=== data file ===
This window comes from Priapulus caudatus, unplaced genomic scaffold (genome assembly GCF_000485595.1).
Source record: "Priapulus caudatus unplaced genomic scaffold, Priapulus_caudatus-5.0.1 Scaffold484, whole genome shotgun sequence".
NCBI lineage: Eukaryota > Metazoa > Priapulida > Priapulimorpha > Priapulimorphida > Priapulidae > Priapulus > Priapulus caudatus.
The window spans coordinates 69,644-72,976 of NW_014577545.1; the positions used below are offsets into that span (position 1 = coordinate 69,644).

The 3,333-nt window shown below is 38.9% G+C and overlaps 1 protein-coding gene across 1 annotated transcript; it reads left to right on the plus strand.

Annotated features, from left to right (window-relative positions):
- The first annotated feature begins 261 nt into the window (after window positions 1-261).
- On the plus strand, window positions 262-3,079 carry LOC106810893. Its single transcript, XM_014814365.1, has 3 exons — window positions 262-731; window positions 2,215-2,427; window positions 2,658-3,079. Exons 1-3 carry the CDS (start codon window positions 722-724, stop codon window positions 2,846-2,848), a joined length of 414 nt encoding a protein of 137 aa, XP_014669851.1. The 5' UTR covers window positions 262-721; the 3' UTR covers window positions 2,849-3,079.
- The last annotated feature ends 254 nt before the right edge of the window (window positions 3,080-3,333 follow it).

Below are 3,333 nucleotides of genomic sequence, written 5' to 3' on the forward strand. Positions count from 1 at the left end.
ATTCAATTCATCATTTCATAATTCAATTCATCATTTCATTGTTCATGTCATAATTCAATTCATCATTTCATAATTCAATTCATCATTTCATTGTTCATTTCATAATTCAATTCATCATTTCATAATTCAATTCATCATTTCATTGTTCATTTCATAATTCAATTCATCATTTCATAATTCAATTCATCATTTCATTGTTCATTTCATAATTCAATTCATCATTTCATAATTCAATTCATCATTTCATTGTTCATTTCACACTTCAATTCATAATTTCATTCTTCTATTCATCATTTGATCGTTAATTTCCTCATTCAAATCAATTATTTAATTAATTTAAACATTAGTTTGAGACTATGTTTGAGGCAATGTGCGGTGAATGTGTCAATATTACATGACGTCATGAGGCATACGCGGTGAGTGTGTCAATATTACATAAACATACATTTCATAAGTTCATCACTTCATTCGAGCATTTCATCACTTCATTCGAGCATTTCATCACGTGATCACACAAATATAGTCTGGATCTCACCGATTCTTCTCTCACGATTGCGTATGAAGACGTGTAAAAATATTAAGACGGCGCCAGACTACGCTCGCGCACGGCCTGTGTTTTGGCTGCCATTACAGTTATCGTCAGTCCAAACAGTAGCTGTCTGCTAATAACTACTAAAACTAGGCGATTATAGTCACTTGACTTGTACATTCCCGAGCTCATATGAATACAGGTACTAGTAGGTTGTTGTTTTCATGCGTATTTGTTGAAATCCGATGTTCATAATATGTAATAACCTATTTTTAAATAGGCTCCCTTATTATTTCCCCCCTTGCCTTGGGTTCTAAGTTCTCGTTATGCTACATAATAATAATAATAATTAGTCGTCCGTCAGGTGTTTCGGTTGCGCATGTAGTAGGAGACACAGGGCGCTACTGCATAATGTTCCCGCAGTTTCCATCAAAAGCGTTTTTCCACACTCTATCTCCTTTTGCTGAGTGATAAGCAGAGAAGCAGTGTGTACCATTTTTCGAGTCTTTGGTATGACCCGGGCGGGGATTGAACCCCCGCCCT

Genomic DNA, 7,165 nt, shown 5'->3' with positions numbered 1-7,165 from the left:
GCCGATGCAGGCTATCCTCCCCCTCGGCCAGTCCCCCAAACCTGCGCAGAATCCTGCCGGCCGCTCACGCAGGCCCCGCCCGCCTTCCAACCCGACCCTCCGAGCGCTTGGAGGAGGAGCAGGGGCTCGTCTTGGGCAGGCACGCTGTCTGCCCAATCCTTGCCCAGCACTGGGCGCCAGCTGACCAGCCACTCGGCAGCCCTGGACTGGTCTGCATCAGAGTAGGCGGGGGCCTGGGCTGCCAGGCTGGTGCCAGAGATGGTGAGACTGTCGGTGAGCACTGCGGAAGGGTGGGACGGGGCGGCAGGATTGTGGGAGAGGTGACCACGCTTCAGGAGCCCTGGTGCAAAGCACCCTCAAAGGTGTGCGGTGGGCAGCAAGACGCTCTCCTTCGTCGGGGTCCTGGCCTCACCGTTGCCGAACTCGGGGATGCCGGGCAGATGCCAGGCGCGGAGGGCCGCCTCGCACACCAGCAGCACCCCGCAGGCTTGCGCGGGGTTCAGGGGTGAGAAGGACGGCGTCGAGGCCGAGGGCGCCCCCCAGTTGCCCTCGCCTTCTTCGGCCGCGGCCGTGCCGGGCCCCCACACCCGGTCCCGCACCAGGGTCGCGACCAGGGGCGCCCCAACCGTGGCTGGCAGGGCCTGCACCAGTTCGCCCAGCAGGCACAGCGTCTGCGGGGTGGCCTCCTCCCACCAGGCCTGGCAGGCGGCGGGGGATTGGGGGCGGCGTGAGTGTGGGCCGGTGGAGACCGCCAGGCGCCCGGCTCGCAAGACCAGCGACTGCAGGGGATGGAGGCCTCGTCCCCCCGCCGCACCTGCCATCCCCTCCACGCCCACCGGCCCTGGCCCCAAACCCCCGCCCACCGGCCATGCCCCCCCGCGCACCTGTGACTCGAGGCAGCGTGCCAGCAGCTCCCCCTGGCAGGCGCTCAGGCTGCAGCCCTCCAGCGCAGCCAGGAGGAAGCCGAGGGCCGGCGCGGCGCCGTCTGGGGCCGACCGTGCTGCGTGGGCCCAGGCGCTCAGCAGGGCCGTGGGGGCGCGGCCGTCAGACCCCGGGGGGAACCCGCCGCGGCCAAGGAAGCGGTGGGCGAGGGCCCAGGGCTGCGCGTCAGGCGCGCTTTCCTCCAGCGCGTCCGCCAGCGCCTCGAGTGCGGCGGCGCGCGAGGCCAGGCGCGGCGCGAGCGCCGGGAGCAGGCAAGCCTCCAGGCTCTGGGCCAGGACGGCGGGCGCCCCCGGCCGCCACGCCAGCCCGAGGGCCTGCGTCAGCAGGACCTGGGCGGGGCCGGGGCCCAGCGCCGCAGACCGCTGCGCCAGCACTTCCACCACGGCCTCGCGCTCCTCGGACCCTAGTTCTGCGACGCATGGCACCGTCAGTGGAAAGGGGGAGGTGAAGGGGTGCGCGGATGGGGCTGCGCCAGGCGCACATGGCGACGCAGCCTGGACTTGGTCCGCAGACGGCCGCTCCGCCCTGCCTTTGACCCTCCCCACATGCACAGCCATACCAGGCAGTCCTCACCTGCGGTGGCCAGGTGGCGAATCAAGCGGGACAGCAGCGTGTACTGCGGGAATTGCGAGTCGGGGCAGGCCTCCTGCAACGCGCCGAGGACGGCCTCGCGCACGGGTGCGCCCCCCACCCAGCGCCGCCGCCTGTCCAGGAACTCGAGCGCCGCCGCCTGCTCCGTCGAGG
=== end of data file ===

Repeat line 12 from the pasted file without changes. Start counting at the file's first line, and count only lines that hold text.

Genomic DNA, 7,165 nt, shown 5'->3' with positions numbered 1-7,165 from the left: